Rosenberg correctly states that DDT “has been used on such a huge scale over the last fifty years that it is reasonable to think that if it had any serious effect on human health, we would know it by now.” The evidence is even stronger than that statement indicates. Since the first spraying of the citizens of Naples in World War II to kill body lice and prevent the expected outbreak of typhus, there have probably been well over a billion human beings in clearly definable and measurable groups who have been subjected to greatly elevated levels of DDT without any identifiable harm of any kind. These include World War II military units, refugees and displaced persons, freed prisoners of war and others from concentration camps, post-war migrants to a number of different countries, farmers, anti-malaria spray men, and workers with twenty or more years experience manufacturing DDT — all of these people would have been exposed to elevated levels of DDT over a sustained period of time.
This experienced has been reinforced by study after study that has failed to find any harm to any human whatsoever, even though some of the studies were organized in an effort to find harm. This includes research projects to identify causes of breast cancer (for which those of us who advocate the use of DDT have long been blamed). In all of them, there is no evidence of harm.
So What About the Environment?
There is one final issue that may be the most controversial, namely the question of environmental harm. Advocates for the use of DDT (such as this author), wisely prefer to avoid the environmental issue of DDT and in effect concede it. No one to my knowledge advocates the widespread use of DDT in agriculture. Most of us favor a limited environmental use of DDT for disease vector control, while some would limit it strictly to the inside of huts.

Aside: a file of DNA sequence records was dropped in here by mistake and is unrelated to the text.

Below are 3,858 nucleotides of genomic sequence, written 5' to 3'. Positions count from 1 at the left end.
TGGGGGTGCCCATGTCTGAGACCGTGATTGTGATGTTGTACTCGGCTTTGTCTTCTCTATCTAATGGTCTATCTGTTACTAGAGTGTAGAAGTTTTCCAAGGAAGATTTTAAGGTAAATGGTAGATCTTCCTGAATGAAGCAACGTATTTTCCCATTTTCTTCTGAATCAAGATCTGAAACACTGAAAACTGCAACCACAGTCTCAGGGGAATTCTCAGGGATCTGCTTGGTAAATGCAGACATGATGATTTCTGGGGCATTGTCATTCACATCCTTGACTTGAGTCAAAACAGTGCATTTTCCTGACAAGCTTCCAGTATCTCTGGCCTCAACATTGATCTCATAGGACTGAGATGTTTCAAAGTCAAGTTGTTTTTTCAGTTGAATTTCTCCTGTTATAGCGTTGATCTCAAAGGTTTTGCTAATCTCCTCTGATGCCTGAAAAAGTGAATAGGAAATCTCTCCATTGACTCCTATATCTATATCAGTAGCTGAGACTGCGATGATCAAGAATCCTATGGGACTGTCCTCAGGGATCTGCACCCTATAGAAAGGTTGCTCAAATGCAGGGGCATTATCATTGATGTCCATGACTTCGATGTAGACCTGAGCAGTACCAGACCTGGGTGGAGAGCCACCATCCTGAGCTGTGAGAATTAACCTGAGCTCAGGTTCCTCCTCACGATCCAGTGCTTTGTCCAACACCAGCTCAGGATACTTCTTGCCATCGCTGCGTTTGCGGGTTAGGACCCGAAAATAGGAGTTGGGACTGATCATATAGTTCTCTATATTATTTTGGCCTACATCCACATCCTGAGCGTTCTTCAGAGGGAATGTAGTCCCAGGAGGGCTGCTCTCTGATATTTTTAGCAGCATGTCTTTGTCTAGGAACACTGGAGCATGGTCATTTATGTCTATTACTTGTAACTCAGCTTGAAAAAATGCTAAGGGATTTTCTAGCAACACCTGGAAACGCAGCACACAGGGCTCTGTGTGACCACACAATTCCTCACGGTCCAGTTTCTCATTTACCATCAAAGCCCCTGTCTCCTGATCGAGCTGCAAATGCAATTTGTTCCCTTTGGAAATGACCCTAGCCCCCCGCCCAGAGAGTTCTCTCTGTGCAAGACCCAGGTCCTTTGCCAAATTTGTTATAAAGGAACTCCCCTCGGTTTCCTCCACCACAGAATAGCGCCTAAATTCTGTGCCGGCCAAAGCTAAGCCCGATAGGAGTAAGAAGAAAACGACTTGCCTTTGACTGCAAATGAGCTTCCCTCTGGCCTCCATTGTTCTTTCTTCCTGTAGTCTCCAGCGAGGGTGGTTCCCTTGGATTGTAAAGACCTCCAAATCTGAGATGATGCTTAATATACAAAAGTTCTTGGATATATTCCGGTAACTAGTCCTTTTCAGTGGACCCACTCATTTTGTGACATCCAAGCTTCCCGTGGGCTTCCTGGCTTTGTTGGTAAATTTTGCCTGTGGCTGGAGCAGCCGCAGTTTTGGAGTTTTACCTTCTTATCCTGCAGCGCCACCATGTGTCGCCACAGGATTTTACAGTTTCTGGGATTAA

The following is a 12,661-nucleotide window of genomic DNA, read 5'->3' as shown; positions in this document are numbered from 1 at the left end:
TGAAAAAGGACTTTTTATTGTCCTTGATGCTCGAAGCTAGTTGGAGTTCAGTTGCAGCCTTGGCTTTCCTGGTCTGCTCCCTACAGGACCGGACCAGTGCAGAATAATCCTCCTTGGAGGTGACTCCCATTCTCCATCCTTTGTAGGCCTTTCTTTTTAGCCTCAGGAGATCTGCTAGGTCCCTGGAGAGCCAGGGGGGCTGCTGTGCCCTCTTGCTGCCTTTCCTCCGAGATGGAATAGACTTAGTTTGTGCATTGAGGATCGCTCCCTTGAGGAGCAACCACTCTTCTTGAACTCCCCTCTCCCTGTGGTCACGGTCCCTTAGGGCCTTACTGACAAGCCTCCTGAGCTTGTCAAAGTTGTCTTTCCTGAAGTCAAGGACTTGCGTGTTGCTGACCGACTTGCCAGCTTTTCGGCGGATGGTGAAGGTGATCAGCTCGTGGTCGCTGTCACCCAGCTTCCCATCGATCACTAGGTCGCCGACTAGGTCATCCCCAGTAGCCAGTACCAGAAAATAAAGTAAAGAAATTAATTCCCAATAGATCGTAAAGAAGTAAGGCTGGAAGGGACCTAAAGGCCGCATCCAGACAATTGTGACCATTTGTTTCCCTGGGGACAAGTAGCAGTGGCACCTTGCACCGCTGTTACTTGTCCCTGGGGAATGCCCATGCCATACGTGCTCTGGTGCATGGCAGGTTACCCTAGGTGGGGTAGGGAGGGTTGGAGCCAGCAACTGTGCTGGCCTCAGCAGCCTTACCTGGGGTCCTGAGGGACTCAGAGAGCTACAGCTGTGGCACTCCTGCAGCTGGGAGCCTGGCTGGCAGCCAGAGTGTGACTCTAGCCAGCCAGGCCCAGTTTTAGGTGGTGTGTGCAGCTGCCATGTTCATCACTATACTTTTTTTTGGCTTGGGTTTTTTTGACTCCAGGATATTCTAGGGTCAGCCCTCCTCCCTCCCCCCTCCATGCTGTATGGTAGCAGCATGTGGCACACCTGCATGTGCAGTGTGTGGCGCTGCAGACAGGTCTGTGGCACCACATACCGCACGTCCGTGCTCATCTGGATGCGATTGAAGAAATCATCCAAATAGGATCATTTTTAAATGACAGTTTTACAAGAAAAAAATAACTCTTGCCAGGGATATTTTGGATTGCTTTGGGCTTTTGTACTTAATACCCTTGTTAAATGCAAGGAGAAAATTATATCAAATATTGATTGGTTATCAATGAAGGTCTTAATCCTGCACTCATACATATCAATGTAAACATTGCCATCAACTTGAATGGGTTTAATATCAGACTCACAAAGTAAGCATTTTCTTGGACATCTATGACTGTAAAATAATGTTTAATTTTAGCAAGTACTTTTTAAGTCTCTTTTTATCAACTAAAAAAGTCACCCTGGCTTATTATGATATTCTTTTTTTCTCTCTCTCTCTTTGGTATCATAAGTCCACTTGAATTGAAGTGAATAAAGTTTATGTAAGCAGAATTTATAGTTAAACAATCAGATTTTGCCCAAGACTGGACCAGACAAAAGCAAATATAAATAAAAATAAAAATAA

We need to have two separate argumentative tracks. One takes the position implicit in Rosenberg’s article that a limited use of DDT would save millions of children’s lives and that its use should be encouraged and not opposed, regardless of environmental harm. Nevertheless, there are those who have been critical of the evidence for environmental harm from DDT, and their voices need to be heard once again. Limited spraying with DDT will save lives, but more extensive spraying (still excluding agriculture) will save even more lives, so we need to have a better understanding of whether it causes environmental harm, how much it might cause, and what the trade-offs are between more lives saved and protection of the environment. All of those with the requisite knowledge need to be involved in this discourse.
But when the evidence is in, the only ones who have a right to make the final decision are those whose lives and whose children’s lives are at greatest risk. The ban is one of the greatest immoralities of our times. Putting the lives of others at risk in pursuit of an agenda where one’s own life is not at risk has to be condemned as immoral. This needs to be clearly stated and vigorously opposed.
Thomas DeGregori, Ph.D., is a professor of economics at the University of Houston, member of the Board of Directors of the American Council on Science and Health, and author of Bountiful Harvest: Technology, Food Safety, and the Environment (Cato Institute) and Origins of the Organic Agriculture Debate (Blackwell Professional). Much of the material here is based on these books and other books and articles. Links to them are posted on his webpage, http://www.uh.edu/~trdegreg/.